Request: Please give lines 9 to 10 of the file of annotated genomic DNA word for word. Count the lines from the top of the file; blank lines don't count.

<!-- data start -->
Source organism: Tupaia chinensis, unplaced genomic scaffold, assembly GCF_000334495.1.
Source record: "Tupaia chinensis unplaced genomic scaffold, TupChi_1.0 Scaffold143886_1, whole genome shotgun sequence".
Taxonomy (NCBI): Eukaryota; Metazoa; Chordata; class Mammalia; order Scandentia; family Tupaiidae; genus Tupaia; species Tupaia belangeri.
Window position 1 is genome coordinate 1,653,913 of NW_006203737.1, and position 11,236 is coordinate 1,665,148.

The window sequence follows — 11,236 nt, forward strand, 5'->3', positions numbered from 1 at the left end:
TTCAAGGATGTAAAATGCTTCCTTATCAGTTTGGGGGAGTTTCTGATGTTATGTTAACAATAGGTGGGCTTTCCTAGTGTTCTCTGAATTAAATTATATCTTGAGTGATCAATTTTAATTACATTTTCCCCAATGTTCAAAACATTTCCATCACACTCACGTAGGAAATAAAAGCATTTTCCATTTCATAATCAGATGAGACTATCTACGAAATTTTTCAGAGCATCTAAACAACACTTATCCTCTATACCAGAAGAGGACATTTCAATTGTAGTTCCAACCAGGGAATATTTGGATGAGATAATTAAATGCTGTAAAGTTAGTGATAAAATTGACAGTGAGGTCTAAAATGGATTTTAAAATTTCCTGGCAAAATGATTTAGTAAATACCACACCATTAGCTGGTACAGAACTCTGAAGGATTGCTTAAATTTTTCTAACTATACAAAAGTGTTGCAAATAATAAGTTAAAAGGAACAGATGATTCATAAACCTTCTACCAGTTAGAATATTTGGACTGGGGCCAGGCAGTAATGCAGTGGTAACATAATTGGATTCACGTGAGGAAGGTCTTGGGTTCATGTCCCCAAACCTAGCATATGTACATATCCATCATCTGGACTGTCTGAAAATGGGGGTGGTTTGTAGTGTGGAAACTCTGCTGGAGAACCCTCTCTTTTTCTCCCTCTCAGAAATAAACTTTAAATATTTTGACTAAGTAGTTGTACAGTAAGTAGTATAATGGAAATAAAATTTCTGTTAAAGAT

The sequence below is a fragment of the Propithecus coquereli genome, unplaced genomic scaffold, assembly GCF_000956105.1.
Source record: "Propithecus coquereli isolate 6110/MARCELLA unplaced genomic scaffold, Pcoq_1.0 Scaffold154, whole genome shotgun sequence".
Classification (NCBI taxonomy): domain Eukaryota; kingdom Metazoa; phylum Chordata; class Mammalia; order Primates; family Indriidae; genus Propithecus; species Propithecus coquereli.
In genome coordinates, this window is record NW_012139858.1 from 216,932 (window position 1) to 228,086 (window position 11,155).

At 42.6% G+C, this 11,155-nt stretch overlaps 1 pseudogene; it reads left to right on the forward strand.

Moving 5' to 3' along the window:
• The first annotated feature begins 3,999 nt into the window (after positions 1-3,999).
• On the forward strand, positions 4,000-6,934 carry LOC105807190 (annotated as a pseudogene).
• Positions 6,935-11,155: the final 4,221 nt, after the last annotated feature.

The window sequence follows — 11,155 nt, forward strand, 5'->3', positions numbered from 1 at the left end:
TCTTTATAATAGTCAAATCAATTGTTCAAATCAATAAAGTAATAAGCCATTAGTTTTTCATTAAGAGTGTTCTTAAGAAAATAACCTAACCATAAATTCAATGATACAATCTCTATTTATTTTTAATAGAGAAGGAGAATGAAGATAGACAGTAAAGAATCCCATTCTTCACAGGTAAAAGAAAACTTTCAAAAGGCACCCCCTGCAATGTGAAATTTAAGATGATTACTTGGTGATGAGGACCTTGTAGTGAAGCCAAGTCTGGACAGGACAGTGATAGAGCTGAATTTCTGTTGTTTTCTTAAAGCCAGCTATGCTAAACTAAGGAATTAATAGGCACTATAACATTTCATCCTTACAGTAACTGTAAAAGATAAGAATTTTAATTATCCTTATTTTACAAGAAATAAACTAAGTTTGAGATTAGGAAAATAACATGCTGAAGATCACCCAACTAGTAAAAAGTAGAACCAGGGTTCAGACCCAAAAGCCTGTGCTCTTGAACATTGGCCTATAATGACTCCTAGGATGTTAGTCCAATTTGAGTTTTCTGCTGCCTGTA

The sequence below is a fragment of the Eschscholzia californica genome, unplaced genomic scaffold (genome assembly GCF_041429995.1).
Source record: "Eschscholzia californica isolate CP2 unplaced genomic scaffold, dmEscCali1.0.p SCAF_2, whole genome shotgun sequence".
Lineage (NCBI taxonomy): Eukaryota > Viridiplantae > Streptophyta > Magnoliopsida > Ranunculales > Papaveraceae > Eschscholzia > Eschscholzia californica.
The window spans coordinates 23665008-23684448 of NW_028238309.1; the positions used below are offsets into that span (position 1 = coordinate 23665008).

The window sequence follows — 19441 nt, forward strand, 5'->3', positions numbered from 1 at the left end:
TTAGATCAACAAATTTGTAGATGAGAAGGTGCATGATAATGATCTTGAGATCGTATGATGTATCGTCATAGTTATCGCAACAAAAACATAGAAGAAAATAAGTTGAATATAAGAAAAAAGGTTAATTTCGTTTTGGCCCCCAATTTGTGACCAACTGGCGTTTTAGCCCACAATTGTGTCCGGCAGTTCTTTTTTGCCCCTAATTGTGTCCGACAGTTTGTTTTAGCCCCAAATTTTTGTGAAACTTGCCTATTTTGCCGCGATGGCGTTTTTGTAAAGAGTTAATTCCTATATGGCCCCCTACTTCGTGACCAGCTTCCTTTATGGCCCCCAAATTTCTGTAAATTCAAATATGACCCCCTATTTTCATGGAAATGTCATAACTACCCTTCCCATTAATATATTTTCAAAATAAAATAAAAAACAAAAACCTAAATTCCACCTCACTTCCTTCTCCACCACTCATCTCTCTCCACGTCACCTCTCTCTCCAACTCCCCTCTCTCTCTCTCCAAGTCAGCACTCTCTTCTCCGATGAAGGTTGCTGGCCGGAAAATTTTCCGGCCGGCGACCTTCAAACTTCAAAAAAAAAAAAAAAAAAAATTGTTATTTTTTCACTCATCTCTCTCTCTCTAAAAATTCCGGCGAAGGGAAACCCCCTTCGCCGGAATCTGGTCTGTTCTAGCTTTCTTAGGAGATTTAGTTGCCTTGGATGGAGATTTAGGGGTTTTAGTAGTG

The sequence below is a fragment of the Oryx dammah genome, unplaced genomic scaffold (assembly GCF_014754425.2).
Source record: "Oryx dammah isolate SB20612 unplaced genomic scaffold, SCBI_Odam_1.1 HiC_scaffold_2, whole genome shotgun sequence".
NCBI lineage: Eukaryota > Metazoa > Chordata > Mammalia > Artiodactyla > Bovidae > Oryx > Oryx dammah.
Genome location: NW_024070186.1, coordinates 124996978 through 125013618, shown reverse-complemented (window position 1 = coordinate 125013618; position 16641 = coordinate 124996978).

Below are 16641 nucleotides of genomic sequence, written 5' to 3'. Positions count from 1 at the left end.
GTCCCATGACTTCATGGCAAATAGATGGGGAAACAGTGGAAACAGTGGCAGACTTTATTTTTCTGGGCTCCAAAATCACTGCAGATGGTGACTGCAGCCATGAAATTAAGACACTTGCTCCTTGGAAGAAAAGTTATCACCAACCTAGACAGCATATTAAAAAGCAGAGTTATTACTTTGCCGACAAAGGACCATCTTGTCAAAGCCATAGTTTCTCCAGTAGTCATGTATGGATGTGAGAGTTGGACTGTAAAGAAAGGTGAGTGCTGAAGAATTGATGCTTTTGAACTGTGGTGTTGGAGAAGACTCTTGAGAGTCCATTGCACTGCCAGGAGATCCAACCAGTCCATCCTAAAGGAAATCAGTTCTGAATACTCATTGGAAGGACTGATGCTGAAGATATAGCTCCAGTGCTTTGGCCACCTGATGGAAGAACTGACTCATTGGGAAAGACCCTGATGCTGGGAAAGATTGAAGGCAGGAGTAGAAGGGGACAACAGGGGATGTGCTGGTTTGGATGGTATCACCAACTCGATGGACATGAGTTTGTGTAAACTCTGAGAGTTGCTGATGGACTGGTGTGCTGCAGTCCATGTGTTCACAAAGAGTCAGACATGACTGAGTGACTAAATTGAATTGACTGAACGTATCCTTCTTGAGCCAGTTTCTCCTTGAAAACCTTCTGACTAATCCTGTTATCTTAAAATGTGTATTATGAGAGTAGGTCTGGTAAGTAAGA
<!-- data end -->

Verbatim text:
Classification (NCBI taxonomy): domain Eukaryota; kingdom Metazoa; phylum Chordata; class Mammalia; order Primates; family Indriidae; genus Propithecus; species Propithecus coquereli.
In genome coordinates, this window is record NW_012139858.1 from 216,932 (window position 1) to 228,086 (window position 11,155).